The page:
Filled with confidence, the “Jeopardy” contestant picks “Theater for $1,000.”

The answer: It’s a play in which a recently deceased spouse, summoned by a spiritual guide, returns for a visit — with hilarious results.

“What is, ‘Blithe Spirit,’ Alex?”

“No, no. ‘Life and Beth’ was what we were looking for. ‘Life and Beth.’ ”

It’s easy to see why someone might confuse Alan Ayckbourn’s 2008 chuckler “Life and Beth” with the famed Noël Coward play. Ayckbourn has acknowledged as much and followed many of the contours of “Blithe Spirit” with a few key changes: The ghost is a husband who is more of a nuisance than a wife bent on revenge; and he is summoned by a vicar’s unwitting prayer rather than a bumbling spiritualist’s seance.

The prolific Ayckbourn, never the bon vivant that Coward was, has nonetheless surpassed the prince of dry British wit with 70 full-length plays, many originating at Stephen Joseph Theatre in Scarborough, England, where Ayckbourn was artistic director from 1972 to 2009. His “Norman Conquest” trilogy won the Tony for best revival in 2009, and a year later he was given a Lifetime Achievement Tony.

“Life and Beth” makes its Twin Cities debut in a production directed by Dann Peterson at Theatre in the Round. It might seem odd that an Ayckbourn premiere didn’t draw the interest of a larger theater — Jungle or Park Square, say — but TRP long has been fond of English comedy. It produced Ayckbourn’s 1973 play “Round and Round the Garden” last July.

“This is my fifth Alan Ayckbourn show for the arena,” said Peterson. “It was one of the choices of the play-reading committee, and I went right to it.”

Still at work

Ayckbourn, 73, has slowed down a bit in recent years. “Life and Beth” was his first play after he suffered a stroke six years ago, and he has followed it up with a few more. But his work is no longer greeted with the same urgency in London’s West End as it once was. “The Norman Conquest” trilogy, “A Chorus of Disapproval,” “Absurd Person Singular” and “Communicating Doors” just skim the surface of his output.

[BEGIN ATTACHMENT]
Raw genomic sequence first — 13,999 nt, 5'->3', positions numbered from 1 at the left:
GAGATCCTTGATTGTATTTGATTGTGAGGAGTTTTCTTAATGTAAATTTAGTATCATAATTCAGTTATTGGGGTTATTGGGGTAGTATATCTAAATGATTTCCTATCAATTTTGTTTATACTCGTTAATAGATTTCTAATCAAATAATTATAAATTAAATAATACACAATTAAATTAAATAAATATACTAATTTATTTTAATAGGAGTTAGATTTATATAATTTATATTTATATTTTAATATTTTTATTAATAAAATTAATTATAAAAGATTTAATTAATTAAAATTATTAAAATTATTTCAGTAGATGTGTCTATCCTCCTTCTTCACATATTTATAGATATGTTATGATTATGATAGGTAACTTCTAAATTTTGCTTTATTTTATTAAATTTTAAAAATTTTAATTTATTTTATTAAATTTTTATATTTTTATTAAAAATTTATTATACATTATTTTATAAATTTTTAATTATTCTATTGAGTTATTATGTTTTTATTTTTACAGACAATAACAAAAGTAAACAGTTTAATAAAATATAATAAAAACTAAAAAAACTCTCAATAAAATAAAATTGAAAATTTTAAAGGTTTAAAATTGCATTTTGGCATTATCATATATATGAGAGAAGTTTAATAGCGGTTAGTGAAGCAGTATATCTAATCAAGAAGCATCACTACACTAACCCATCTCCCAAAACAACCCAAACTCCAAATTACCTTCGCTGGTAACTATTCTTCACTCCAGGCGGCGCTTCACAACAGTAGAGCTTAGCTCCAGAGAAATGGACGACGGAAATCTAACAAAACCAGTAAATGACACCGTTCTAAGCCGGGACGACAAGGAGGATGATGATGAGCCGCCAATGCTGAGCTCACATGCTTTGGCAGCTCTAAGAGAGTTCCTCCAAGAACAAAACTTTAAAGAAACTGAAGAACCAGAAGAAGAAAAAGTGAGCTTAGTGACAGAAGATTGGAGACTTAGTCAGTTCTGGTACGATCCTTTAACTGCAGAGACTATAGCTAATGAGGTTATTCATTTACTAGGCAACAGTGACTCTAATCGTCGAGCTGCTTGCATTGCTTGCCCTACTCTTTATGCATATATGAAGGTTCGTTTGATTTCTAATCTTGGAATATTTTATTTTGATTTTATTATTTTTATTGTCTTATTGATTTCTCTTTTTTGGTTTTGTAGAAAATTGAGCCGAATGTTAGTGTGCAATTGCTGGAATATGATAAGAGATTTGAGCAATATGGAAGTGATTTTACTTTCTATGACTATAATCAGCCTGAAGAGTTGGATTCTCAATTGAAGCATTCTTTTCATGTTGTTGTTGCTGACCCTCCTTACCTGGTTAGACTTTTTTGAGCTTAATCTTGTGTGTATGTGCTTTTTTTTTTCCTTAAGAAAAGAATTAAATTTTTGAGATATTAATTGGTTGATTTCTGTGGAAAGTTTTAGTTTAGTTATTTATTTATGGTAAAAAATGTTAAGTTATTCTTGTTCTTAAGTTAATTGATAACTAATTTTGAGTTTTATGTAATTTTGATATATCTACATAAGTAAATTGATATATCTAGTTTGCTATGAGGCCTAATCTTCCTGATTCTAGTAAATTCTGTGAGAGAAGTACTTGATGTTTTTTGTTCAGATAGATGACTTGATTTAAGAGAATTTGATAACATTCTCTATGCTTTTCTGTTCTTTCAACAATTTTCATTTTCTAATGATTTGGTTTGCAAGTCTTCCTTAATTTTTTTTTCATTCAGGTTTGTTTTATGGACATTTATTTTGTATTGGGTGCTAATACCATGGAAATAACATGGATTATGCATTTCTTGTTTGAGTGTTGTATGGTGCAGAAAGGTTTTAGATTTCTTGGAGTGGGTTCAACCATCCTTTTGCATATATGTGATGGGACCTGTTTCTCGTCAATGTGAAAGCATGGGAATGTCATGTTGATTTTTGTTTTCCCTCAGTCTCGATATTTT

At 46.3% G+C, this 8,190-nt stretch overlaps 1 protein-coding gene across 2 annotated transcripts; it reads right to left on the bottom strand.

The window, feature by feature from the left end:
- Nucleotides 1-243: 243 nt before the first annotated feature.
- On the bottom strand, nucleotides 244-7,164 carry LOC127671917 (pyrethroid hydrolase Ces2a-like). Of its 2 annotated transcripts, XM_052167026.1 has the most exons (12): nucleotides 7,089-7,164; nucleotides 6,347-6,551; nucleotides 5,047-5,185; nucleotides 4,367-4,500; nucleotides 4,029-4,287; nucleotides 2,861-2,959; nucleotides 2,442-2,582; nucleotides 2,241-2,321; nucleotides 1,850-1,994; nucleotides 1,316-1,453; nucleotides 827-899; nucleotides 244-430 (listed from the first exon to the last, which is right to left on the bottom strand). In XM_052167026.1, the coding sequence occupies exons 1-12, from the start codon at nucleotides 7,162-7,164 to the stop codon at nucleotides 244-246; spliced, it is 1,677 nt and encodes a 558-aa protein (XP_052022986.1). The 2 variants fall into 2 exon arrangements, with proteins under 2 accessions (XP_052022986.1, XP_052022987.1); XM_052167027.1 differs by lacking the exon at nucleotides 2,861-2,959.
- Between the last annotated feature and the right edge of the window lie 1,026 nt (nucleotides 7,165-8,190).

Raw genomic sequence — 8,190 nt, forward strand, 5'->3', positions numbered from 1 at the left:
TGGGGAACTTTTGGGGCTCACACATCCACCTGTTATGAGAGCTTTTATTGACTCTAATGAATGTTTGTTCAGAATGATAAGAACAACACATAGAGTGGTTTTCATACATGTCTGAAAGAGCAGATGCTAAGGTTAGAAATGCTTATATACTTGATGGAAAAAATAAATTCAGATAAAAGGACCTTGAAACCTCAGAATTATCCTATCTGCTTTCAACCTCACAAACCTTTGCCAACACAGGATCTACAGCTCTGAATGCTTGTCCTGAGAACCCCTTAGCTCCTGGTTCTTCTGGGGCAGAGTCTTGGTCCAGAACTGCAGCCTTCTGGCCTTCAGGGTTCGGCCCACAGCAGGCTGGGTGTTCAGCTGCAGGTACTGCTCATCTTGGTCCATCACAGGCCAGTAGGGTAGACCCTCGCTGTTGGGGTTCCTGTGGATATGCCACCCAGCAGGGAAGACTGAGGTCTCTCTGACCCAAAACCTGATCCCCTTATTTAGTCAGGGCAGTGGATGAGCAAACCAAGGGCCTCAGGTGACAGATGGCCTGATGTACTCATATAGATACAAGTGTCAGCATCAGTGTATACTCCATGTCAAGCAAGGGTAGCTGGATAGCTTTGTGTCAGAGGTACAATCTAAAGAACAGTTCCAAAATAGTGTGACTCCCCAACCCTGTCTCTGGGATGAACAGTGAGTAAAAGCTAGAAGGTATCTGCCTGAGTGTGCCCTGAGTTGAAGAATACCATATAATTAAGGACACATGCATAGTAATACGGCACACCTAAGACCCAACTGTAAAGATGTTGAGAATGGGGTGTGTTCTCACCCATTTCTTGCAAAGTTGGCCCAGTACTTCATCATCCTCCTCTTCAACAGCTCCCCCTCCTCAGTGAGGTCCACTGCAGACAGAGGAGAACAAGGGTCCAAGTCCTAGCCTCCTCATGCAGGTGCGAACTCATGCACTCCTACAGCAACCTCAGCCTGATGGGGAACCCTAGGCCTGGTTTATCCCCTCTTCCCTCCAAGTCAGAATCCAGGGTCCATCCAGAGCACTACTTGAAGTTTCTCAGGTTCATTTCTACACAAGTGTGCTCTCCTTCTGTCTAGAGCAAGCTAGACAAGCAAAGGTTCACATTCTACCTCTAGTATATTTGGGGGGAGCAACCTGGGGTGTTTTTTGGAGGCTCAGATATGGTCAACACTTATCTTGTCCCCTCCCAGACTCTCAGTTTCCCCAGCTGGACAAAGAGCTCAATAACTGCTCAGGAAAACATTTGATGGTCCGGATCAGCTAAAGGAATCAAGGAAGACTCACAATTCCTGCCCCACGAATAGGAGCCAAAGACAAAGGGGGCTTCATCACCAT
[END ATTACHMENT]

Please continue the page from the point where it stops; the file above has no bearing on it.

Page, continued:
“Life and Beth” is the last leg of a trilogy that started with “Haunting Julia” in 1994 and included “Snake in the Grass” in 2002.

“This has a lighter touch,” Peterson said. “He sees death as just a way of moving on, the progression of life.”

Ayckbourn is sometimes referred to as Britain’s Neil Simon, which means only that he — like Simon — is his nation’s top living comic playwright. But while Simon finds his characters through one-liners and situations, Ayckbourn often leans on concepts.

“I really like the way he plays with time and space,” said Peterson. “It’s not so much in this one, but ‘Taking Steps’ and ‘How the Other Half Loves’ show that.

“In this one, he does something with the supernatural, bringing someone back in time.”

While “Life and Beth” is not “Blithe Spirit,” Peterson said there is stage trickery and suspense.

“Ayckbourn said that other than making people laugh, the greatest reward for him in theater is making people jump,” Peterson said.